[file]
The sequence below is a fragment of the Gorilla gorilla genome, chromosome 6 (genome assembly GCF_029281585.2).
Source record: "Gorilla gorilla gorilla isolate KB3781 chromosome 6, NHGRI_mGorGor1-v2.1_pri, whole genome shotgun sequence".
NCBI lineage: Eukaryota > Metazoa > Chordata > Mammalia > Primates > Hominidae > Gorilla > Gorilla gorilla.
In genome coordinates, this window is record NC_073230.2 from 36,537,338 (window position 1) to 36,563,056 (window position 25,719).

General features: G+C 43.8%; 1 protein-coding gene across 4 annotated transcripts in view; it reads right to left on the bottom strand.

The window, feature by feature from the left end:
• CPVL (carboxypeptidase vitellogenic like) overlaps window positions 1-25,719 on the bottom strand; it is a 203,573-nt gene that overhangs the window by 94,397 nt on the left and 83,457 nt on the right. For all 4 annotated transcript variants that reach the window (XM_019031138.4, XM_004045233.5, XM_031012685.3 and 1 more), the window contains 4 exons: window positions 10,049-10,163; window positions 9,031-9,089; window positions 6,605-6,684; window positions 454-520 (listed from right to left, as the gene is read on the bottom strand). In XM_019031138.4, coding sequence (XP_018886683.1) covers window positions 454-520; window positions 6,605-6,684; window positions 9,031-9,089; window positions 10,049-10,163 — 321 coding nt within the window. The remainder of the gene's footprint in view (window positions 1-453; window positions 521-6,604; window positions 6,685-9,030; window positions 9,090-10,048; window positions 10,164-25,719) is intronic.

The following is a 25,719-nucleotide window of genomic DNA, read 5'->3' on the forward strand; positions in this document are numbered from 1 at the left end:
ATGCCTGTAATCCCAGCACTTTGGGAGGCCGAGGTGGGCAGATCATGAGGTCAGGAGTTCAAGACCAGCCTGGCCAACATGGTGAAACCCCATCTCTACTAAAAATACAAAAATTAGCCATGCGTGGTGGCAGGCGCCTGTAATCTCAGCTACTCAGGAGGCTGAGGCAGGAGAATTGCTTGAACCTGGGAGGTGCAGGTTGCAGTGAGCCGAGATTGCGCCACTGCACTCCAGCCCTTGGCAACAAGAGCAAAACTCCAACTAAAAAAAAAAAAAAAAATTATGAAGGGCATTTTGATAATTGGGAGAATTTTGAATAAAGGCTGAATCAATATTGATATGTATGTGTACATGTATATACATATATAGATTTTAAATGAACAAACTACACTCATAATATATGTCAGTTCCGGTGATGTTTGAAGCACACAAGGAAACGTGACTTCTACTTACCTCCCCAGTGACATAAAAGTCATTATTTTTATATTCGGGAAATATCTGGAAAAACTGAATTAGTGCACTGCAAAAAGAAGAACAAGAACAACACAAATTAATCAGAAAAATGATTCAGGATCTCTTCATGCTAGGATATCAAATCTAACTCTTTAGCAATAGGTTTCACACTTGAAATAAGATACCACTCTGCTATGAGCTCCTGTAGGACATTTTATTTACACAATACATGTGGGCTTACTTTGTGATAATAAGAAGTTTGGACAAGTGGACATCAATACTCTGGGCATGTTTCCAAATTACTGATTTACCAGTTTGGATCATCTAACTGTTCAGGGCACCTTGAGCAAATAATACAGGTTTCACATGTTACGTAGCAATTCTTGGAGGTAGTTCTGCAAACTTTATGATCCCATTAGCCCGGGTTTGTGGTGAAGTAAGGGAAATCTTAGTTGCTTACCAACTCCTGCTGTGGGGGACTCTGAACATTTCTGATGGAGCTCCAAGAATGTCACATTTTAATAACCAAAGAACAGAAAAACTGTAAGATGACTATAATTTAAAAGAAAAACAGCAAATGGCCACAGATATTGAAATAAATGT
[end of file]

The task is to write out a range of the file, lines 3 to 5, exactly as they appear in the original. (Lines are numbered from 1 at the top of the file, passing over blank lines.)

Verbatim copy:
NCBI lineage: Eukaryota > Metazoa > Chordata > Mammalia > Primates > Hominidae > Gorilla > Gorilla gorilla.
In genome coordinates, this window is record NC_073230.2 from 36,537,338 (window position 1) to 36,563,056 (window position 25,719).

General features: G+C 43.8%; 1 protein-coding gene across 4 annotated transcripts in view; it reads right to left on the bottom strand.